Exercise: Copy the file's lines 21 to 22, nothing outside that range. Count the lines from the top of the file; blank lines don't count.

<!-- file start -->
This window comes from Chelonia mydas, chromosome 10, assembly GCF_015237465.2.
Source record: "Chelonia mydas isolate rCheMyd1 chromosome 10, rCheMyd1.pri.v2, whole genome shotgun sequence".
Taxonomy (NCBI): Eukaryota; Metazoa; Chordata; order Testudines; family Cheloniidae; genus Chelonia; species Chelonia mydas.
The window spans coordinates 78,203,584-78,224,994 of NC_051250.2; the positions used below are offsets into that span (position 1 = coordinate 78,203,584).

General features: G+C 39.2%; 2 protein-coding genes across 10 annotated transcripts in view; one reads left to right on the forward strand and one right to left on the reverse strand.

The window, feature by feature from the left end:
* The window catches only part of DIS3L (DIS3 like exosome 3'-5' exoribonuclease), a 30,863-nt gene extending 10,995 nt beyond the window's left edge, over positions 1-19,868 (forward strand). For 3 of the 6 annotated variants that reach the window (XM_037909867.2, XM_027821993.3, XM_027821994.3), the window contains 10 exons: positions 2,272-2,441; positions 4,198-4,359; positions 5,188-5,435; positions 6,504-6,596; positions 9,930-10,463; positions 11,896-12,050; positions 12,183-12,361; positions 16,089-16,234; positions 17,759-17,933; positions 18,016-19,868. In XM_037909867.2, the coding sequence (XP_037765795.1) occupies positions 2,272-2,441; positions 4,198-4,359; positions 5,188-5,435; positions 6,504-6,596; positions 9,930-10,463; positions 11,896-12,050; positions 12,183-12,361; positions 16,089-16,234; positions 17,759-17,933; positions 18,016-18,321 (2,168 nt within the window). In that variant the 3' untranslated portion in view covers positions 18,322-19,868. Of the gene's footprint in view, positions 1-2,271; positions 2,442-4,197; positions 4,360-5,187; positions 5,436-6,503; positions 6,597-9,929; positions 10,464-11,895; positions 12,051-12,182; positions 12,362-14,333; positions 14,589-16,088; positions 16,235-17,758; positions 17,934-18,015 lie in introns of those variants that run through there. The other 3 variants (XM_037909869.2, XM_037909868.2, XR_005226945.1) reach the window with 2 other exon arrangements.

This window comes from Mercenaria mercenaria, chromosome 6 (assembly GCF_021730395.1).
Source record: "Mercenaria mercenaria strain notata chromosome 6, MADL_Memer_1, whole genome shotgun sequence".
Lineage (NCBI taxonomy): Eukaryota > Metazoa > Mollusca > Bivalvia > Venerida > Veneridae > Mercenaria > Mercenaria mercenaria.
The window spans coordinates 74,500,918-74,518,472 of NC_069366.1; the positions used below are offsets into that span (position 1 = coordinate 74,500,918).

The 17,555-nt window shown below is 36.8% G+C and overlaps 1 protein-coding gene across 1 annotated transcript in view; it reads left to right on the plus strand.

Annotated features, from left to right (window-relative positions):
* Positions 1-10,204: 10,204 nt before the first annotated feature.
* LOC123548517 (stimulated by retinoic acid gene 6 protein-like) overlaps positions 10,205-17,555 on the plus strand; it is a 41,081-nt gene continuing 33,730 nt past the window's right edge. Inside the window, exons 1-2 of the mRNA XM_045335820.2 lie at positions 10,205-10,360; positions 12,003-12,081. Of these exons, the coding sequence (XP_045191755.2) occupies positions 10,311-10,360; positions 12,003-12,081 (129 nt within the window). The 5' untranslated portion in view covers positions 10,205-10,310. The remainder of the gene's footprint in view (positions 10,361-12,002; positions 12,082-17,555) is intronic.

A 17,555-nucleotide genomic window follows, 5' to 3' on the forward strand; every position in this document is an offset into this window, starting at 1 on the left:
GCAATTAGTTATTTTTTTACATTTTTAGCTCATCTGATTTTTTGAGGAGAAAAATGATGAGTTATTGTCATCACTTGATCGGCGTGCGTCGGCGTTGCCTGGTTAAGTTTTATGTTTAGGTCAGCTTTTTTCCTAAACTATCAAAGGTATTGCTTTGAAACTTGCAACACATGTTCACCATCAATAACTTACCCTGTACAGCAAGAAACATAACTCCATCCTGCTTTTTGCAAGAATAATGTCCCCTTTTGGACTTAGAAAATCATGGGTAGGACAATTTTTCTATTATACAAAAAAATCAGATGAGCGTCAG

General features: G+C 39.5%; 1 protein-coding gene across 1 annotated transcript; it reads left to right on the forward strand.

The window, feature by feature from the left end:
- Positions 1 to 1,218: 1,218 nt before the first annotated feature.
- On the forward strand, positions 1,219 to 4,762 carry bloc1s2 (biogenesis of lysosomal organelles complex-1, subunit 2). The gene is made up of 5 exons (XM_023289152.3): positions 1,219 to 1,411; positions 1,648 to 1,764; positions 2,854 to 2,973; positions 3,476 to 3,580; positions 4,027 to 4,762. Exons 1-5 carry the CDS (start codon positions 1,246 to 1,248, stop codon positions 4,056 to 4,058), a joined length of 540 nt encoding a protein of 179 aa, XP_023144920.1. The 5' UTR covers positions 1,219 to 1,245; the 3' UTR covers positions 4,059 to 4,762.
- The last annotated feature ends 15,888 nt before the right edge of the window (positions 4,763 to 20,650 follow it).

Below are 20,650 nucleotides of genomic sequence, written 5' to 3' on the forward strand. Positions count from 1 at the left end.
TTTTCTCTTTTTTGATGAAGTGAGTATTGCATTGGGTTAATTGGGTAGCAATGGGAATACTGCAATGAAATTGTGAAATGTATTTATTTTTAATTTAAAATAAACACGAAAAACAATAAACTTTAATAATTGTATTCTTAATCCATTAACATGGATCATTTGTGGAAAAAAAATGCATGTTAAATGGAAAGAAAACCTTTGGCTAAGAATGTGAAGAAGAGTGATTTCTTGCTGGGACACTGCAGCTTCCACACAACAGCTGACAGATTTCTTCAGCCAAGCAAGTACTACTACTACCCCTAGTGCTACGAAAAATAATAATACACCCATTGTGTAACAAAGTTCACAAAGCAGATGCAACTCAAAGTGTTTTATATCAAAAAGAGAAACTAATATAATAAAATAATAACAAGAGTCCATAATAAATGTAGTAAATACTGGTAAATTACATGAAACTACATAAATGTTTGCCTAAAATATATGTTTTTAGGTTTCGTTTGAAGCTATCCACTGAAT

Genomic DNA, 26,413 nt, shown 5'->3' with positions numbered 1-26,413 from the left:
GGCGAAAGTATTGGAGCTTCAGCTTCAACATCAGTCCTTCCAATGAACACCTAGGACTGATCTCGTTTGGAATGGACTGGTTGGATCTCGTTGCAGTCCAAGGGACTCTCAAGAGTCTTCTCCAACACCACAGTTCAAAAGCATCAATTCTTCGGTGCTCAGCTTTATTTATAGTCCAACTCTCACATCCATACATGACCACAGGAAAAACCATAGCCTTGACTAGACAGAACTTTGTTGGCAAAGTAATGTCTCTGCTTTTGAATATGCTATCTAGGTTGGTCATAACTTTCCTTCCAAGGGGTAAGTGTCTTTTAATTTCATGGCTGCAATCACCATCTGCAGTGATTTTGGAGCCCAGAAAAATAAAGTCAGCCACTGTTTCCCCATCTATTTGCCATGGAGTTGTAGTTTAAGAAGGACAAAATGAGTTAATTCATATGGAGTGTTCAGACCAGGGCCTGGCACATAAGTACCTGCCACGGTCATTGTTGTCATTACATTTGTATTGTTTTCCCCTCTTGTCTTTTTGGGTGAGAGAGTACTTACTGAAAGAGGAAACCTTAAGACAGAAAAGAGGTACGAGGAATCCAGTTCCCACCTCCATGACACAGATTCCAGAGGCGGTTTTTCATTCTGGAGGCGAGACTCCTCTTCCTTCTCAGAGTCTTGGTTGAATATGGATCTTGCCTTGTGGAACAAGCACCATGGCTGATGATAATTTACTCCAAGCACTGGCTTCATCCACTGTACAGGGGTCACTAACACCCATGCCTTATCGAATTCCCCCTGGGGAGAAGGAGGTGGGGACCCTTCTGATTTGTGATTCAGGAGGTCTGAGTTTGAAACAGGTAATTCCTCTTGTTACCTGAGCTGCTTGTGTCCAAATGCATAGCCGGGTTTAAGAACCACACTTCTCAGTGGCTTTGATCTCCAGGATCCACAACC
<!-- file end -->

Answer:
- On the forward strand, positions 1,219 to 4,762 carry bloc1s2 (biogenesis of lysosomal organelles complex-1, subunit 2). The gene is made up of 5 exons (XM_023289152.3): positions 1,219 to 1,411; positions 1,648 to 1,764; positions 2,854 to 2,973; positions 3,476 to 3,580; positions 4,027 to 4,762. Exons 1-5 carry the CDS (start codon positions 1,246 to 1,248, stop codon positions 4,056 to 4,058), a joined length of 540 nt encoding a protein of 179 aa, XP_023144920.1. The 5' UTR covers positions 1,219 to 1,245; the 3' UTR covers positions 4,059 to 4,762.
- The last annotated feature ends 15,888 nt before the right edge of the window (positions 4,763 to 20,650 follow it).